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The computer errors from outer space

The cyber-security researcher was on a plane, about 20 minutes from its destination, Amsterdam, when it started. Fear gripped her. She knew immediately that something was wrong with her pacemaker, the small medical device implanted in her chest that used electrical impulses to steady her heartbeat.

Could one of the wires that connected the pacemaker to her heart have got damaged? Or come loose? Moe alerted the cabin crew, who at once arranged for an ambulance to be ready and waiting for her at the airport. Had the plane been any further from Amsterdam, the pilot would have made an emergency landing at another airport, she was told.

When Moe arrived at a nearby hospital, doctors pored over her. A pacemaker technician soon found the problem. It was the gadget's tiny computer. Data stored inside the pacemaker's computer, so crucial to its functioning, had somehow got corrupted.And for Moe, the prime suspect that she says most likely sparked this unsettling episode was a cosmic ray from outer space: a chain of subatomic particles slamming into one another in the Earth's atmosphere, like balls colliding on a snooker table, with one eventually careering into her pacemaker's built-in computer mid-flight.

The theory is that, upon impact, it caused an electrical imbalance that altered the computer's memory – and ultimately changed her understanding of the life-saving technology inside her forever.

When computers go wrong, we tend to assume it's just some software hiccup, a bit of bad programming. But ionising radiation, including rays of protons blasted towards us by the sun, can also be the cause. These incidents, called single-event upsets, are rare and it can be impossible to be sure that cosmic rays were involved in a specific malfunction because they leave no trace behind them.

And yet they have been singled out as the possible culprits behind numerous extraordinary cases of computer failure. From a vote-counting machine that added thousands of non-existent votes to a candidate's tally, to a commercial airliner that suddenly dropped hundreds of feet mid-flight, injuring dozens of passengers.

As human society only becomes more dependent on digital technology, it's worth asking how big a risk cosmic rays pose to our way of life. Not least because, with the continuing miniaturisation of microchip technology, the charge required to corrupt data is getting smaller all the time, meaning it is actually getting easier for cosmic rays to have this effect.

Plus, since giant ejections from the sun can sometimes send huge waves of particles towards Earth, what's called space weather, an unnerving prospect looms: we could see much more disruption to computers than we're used to during a massive geomagnetic storm in the future.

Moe's frightening experience with her pacemaker happened in 2016. Once she was discharged from hospital, she received a detailed report from her pacemaker's manufacturer about what had happened. "That's where I learned about the bit flips," recalls Moe, who is now a senior consultant at cyber-security firm Mandiant.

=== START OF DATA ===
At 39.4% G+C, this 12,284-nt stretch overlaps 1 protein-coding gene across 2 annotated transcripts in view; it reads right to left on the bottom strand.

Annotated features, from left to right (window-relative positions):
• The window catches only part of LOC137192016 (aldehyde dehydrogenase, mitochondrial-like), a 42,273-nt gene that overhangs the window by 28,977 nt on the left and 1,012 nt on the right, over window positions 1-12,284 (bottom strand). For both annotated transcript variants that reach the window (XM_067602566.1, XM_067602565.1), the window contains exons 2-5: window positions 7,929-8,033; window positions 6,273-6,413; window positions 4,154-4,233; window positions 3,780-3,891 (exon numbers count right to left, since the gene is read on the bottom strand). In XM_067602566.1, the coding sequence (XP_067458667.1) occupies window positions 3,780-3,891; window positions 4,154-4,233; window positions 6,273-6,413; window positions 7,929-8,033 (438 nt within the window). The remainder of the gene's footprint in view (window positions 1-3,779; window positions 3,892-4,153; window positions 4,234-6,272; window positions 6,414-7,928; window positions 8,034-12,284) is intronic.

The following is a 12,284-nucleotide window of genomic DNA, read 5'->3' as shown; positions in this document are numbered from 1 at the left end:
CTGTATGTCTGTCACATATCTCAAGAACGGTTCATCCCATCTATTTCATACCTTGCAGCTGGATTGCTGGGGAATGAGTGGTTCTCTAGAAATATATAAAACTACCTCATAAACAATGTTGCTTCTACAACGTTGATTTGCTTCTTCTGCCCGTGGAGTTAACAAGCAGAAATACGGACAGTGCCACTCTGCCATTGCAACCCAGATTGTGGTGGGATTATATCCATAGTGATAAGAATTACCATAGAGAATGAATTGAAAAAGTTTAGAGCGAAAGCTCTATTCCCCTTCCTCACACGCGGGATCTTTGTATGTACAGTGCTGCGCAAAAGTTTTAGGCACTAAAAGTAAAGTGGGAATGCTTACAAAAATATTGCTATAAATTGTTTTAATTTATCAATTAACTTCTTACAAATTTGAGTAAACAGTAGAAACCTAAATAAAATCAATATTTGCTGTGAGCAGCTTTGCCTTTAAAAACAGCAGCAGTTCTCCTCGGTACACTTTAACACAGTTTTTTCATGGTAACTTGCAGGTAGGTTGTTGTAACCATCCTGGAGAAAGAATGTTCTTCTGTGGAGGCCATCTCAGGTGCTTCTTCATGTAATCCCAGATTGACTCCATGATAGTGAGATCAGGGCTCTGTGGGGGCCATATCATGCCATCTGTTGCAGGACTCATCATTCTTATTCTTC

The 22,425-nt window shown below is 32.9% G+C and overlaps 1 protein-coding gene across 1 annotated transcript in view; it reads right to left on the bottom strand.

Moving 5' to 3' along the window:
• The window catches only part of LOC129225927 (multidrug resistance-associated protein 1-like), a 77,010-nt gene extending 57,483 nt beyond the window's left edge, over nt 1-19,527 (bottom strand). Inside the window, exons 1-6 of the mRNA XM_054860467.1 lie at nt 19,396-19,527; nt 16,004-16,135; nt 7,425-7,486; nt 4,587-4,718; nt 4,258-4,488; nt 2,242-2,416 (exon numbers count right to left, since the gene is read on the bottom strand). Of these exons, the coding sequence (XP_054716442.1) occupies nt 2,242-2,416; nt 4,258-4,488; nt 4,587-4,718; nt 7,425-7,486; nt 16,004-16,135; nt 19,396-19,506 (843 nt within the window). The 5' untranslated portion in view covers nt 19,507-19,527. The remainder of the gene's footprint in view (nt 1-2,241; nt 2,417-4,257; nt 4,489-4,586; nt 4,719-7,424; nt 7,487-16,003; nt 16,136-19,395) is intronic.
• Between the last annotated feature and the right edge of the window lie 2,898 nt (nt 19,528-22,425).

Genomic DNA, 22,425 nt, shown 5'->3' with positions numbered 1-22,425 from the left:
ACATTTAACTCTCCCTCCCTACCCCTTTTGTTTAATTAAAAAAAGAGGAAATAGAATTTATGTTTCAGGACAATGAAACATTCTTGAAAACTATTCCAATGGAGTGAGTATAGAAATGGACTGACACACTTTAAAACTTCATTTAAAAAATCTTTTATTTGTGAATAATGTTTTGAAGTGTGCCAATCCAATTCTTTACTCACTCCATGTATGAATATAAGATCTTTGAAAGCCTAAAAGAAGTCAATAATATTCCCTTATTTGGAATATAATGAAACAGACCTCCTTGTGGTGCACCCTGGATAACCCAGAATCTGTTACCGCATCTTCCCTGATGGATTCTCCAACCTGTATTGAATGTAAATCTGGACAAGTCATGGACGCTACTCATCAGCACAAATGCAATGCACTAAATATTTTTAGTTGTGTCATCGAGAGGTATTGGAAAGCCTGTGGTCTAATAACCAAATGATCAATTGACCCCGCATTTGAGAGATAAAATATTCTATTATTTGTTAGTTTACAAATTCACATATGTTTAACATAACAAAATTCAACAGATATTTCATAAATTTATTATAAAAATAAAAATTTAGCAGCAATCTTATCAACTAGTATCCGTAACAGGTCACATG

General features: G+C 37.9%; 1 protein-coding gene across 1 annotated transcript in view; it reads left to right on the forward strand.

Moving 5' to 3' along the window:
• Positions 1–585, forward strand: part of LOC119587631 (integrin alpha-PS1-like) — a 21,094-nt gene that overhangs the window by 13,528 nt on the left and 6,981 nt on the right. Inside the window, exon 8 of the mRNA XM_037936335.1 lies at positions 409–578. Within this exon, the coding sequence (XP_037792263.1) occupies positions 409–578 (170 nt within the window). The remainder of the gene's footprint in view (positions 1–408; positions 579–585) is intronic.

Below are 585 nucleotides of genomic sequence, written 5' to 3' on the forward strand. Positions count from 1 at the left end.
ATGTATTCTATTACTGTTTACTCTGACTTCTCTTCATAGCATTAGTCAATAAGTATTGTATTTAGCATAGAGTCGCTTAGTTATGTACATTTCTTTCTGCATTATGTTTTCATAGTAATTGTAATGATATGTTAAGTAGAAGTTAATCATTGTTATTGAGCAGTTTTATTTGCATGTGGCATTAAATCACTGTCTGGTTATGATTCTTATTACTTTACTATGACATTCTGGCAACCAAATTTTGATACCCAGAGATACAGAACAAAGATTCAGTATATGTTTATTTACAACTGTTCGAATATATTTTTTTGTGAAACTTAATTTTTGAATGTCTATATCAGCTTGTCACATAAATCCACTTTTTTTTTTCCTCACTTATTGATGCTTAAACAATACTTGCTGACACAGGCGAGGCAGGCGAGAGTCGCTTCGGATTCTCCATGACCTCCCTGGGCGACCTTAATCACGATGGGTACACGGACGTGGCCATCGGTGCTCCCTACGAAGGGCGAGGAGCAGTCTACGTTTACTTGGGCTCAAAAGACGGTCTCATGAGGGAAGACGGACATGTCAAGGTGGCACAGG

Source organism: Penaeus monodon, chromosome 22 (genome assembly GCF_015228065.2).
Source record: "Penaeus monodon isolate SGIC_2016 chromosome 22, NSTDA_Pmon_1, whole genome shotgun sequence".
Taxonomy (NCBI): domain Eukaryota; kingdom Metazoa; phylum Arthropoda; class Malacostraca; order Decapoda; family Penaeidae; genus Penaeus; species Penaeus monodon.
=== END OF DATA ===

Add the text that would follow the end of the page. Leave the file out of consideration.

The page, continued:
Inside the pacemaker's computer memory, data is stored in the form of bits – often referred to as "ones and zeroes". But the report explained that some of these bits had reversed, or flipped, altering the data and causing a software error. Think of it like pressing the wrong end of the rocker in a long row of light switches. A part of the room will stay dark.

In this case, the error prompted the pacemaker to go into "backup programme mode", says Moe, and it began pacing her heart at a default 70 beats per minute with a heightened impulse. "That's what caused the very uncomfortable twitching," she explains.

In order to fix it, the pacemaker technician had to reset the device to factory settings in the hospital and these were later reconfigured appropriately to suit Moe's heart. But the report offered no definitive conclusions as to why those pivotal bits had flipped in the first place. One possibility mentioned, however, was cosmic radiation. "It's hard to be 100% sure," says Moe. "I don't have any other explanation to offer you."

hat such a thing can happen has been understood since at least the 1970s, when researchers showed that radiation from outer space could affect the satellite. This radiation can take various forms and originate from a number of different sources, both inside and outside our Solar System. But here's what one scenario might look like: protons blasted towards Earth by the Sun smash into atoms in our atmosphere, releasing neutrons from the nuclei of those atoms. These high energy neutrons don't have a charge but they can go on to smash into other particles, triggering secondary radiation that does have a charge. Because bits in computer memory devices are sometimes stored as a tiny electrical charge, that secondary radiation now flying around can upend the bits, flipping them from one state to another, which changes the data.

Edited by Ragul Senthil

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